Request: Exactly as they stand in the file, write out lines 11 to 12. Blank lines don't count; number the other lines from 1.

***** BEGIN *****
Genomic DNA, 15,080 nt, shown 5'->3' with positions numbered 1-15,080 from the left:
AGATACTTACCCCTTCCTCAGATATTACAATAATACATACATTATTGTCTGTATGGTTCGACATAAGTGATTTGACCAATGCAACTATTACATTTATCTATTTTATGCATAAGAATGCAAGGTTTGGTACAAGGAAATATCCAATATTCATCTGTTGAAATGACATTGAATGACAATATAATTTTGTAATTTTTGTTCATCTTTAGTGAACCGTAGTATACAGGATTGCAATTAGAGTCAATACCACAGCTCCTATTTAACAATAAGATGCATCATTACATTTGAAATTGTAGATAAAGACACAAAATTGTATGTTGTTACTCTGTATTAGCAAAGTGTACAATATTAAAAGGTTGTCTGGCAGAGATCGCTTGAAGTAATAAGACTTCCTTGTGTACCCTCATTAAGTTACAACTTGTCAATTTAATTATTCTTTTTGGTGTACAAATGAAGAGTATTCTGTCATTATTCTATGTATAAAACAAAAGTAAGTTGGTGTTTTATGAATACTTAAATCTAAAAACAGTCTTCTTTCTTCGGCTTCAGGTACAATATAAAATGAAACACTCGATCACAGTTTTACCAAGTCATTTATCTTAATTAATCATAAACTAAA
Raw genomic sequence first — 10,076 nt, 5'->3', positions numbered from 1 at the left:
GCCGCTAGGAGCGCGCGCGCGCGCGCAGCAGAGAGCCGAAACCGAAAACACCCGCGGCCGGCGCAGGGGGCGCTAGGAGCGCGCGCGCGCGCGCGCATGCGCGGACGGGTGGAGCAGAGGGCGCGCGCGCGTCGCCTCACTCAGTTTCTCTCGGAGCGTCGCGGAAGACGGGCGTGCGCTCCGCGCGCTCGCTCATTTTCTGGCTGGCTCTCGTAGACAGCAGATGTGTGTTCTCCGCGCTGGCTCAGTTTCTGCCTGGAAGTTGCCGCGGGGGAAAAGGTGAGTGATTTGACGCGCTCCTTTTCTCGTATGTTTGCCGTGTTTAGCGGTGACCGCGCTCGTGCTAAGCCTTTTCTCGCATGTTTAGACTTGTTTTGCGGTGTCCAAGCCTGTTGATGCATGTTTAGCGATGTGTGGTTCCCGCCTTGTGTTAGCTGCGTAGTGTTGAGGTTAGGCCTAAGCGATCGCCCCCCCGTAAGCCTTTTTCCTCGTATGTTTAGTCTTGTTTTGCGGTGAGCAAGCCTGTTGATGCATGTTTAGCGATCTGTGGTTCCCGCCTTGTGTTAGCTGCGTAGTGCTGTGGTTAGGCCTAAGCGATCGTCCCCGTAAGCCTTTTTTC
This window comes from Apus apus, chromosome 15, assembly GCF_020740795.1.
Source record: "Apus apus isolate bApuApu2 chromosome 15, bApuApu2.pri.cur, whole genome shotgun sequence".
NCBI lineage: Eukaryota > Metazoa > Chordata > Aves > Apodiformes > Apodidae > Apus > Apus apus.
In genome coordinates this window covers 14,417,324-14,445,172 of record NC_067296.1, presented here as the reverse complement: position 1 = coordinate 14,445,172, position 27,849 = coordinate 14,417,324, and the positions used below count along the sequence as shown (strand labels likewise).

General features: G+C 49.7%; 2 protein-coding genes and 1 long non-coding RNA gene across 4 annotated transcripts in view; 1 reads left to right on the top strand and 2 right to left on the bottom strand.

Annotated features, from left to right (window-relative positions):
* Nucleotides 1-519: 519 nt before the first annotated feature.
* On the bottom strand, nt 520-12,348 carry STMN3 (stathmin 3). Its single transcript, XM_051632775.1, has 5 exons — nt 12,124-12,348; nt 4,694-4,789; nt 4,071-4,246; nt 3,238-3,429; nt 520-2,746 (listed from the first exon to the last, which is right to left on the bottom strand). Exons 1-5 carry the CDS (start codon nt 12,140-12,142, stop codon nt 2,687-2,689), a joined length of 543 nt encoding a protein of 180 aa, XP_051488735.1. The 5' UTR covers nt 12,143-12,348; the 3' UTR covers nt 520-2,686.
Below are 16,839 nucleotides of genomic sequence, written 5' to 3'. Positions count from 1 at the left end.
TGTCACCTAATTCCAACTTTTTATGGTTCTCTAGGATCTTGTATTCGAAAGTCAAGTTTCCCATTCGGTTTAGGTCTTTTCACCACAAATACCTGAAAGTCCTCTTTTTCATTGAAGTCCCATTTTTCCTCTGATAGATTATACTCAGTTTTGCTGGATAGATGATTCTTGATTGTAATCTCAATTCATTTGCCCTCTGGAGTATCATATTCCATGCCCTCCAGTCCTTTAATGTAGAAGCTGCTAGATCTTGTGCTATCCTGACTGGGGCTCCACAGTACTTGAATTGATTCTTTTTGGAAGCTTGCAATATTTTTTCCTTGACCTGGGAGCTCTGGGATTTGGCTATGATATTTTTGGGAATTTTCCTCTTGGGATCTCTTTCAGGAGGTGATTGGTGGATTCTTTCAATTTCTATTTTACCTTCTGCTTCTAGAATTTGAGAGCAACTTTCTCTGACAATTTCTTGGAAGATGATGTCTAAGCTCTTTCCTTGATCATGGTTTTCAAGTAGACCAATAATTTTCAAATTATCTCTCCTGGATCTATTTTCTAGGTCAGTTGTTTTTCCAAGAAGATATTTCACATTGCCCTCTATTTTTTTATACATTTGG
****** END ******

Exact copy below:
* Nucleotides 1-519: 519 nt before the first annotated feature.
* On the bottom strand, nt 520-12,348 carry STMN3 (stathmin 3). Its single transcript, XM_051632775.1, has 5 exons — nt 12,124-12,348; nt 4,694-4,789; nt 4,071-4,246; nt 3,238-3,429; nt 520-2,746 (listed from the first exon to the last, which is right to left on the bottom strand). Exons 1-5 carry the CDS (start codon nt 12,140-12,142, stop codon nt 2,687-2,689), a joined length of 543 nt encoding a protein of 180 aa, XP_051488735.1. The 5' UTR covers nt 12,143-12,348; the 3' UTR covers nt 520-2,686.